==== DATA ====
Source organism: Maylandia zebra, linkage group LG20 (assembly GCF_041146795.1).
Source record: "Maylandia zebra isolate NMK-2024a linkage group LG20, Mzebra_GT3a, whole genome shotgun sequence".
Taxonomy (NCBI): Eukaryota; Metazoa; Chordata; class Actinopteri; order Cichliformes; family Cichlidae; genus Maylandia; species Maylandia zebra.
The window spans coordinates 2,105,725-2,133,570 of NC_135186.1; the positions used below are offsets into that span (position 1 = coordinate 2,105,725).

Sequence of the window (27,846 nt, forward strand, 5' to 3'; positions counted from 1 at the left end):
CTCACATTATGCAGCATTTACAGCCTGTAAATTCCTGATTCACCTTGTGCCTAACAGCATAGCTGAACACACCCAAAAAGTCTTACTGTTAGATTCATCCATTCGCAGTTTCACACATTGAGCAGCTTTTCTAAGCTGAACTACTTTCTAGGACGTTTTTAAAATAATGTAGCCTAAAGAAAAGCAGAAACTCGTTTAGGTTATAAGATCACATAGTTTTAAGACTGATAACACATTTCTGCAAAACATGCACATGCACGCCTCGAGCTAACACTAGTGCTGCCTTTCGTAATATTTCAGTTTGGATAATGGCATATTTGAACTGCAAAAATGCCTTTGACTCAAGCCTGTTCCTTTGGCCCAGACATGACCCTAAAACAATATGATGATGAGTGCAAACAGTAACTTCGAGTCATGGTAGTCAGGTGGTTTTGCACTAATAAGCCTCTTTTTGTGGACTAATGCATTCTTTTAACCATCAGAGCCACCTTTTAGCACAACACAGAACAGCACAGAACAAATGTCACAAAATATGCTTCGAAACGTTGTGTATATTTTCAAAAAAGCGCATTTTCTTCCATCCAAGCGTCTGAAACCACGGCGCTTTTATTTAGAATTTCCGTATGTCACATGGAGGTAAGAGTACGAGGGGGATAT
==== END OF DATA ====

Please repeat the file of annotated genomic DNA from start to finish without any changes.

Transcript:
Source organism: Maylandia zebra, linkage group LG20 (assembly GCF_041146795.1).
Source record: "Maylandia zebra isolate NMK-2024a linkage group LG20, Mzebra_GT3a, whole genome shotgun sequence".
Taxonomy (NCBI): Eukaryota; Metazoa; Chordata; class Actinopteri; order Cichliformes; family Cichlidae; genus Maylandia; species Maylandia zebra.
The window spans coordinates 2,105,725-2,133,570 of NC_135186.1; the positions used below are offsets into that span (position 1 = coordinate 2,105,725).

Sequence of the window (27,846 nt, forward strand, 5' to 3'; positions counted from 1 at the left end):
CTCACATTATGCAGCATTTACAGCCTGTAAATTCCTGATTCACCTTGTGCCTAACAGCATAGCTGAACACACCCAAAAAGTCTTACTGTTAGATTCATCCATTCGCAGTTTCACACATTGAGCAGCTTTTCTAAGCTGAACTACTTTCTAGGACGTTTTTAAAATAATGTAGCCTAAAGAAAAGCAGAAACTCGTTTAGGTTATAAGATCACATAGTTTTAAGACTGATAACACATTTCTGCAAAACATGCACATGCACGCCTCGAGCTAACACTAGTGCTGCCTTTCGTAATATTTCAGTTTGGATAATGGCATATTTGAACTGCAAAAATGCCTTTGACTCAAGCCTGTTCCTTTGGCCCAGACATGACCCTAAAACAATATGATGATGAGTGCAAACAGTAACTTCGAGTCATGGTAGTCAGGTGGTTTTGCACTAATAAGCCTCTTTTTGTGGACTAATGCATTCTTTTAACCATCAGAGCCACCTTTTAGCACAACACAGAACAGCACAGAACAAATGTCACAAAATATGCTTCGAAACGTTGTGTATATTTTCAAAAAAGCGCATTTTCTTCCATCCAAGCGTCTGAAACCACGGCGCTTTTATTTAGAATTTCCGTATGTCACATGGAGGTAAGAGTACGAGGGGGATAT